I couldn’t wait to feel his tears again.

What was it about those tears that soaked into my soul? Were they saturated with hope and comfort? Were they bright lights at the end of the traumatic tunnel of living my first nine months of life in the womb of a mother who fantasized abortion? Or, were they seeds, sown in secret, to produce a great harvest later in life?

Whatever it was, I wanted more.

Orphan Doctor held me up, gazed into my big brown eyes, and smiled.

But then Nurse Kratchit bent close to Orphan Doctor’s ear, whispering.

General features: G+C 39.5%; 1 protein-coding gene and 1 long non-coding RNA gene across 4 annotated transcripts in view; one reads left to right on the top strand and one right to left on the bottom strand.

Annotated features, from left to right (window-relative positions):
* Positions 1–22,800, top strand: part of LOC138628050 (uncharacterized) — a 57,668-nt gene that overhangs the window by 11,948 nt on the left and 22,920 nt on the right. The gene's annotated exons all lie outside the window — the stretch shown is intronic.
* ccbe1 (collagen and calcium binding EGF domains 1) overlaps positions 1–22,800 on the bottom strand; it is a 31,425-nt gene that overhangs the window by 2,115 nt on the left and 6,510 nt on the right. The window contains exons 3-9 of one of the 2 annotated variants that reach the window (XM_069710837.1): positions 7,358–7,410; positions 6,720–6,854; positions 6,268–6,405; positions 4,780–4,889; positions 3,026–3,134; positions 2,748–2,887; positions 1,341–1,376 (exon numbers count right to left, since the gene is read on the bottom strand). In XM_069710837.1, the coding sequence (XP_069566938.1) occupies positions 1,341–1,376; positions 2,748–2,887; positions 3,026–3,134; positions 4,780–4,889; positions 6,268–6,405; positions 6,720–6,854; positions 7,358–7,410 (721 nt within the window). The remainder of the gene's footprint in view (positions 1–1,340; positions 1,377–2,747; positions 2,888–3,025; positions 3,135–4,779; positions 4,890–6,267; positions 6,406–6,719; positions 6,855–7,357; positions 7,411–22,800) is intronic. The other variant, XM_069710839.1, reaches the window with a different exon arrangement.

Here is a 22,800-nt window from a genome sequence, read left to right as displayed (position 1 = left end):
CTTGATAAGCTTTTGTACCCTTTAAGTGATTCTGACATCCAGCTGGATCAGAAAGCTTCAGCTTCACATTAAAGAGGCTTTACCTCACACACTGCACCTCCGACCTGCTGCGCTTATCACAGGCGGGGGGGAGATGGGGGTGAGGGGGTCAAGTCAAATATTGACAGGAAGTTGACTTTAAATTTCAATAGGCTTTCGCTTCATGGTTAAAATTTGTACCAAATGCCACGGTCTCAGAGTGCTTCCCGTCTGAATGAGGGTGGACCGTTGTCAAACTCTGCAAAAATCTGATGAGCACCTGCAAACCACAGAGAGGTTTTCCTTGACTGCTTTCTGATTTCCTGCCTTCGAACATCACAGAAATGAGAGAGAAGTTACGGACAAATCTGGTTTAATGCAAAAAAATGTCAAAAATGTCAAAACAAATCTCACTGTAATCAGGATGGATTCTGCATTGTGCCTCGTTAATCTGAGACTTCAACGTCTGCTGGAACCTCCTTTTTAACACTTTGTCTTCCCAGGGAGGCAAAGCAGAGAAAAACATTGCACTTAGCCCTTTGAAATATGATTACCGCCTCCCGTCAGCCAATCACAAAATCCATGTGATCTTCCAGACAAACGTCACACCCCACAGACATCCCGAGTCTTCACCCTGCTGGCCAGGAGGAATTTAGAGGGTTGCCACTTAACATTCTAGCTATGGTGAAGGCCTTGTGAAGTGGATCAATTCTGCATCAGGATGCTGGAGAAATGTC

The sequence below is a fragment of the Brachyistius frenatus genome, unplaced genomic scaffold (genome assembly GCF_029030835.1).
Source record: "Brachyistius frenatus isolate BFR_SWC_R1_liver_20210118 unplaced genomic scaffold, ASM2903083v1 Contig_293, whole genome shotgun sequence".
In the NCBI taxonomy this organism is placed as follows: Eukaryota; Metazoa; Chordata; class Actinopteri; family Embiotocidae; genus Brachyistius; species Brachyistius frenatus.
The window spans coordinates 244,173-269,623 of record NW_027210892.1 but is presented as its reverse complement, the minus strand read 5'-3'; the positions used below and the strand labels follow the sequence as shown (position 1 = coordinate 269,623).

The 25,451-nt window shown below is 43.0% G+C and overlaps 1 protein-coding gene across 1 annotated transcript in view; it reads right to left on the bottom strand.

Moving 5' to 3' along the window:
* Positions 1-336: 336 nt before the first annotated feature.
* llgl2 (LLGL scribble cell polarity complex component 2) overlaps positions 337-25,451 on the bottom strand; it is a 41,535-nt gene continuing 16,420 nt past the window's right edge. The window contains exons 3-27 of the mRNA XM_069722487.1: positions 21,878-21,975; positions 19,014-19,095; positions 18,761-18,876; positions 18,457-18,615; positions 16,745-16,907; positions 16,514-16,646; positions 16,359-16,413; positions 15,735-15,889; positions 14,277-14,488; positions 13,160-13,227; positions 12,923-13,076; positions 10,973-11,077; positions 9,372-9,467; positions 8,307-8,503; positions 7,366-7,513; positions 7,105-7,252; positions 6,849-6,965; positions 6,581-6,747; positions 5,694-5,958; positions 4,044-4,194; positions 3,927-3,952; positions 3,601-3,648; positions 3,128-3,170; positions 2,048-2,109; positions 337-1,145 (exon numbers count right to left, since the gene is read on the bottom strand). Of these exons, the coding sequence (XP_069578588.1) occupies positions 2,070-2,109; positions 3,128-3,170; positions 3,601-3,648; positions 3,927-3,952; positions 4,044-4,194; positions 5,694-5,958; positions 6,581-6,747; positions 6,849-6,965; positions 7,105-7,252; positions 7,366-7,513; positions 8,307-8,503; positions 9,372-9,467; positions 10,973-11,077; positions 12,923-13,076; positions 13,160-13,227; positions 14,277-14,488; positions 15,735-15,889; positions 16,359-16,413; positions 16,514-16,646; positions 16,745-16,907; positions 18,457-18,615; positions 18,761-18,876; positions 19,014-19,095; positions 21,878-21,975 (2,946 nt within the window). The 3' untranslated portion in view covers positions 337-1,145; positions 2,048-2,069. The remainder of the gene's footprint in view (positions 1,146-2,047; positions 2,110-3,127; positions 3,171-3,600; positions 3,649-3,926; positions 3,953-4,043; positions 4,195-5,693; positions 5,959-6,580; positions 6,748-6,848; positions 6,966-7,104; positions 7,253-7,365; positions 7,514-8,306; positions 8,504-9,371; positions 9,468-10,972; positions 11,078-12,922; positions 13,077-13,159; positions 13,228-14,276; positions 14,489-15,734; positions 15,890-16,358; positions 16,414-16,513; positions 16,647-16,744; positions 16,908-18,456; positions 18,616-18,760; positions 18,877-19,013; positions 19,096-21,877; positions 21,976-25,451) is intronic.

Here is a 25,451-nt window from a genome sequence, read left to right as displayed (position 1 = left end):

Orphan Doctor’s eyes pooled with tears.

What did she whisper?

Was there something wrong with me?

Was I ugly? Too little?

Is that why she suddenly whisked me off to a dimly-lit room where pleading and plaintiff cries hovered over me, like smog in LA?

Where was Orphan Doctor?

Where were those large, gentle hands that welcomed me to earth with orphan tears?

Why didn’t he come back?

Then, Nurse Kratchit shoved me into a box made of glass.

I kicked and screamed bloody murder, but the sounds of my cries bounced back at me, like ping pong balls.

No one hears.

And, so I give up and “go inside.” It’s safe in there.

Then, I hear Nurse Kratchit waslking near the glass box which was going to be my dwelling for ten days.

Proudly, she announces the name she’s chosen for me.

Baby X.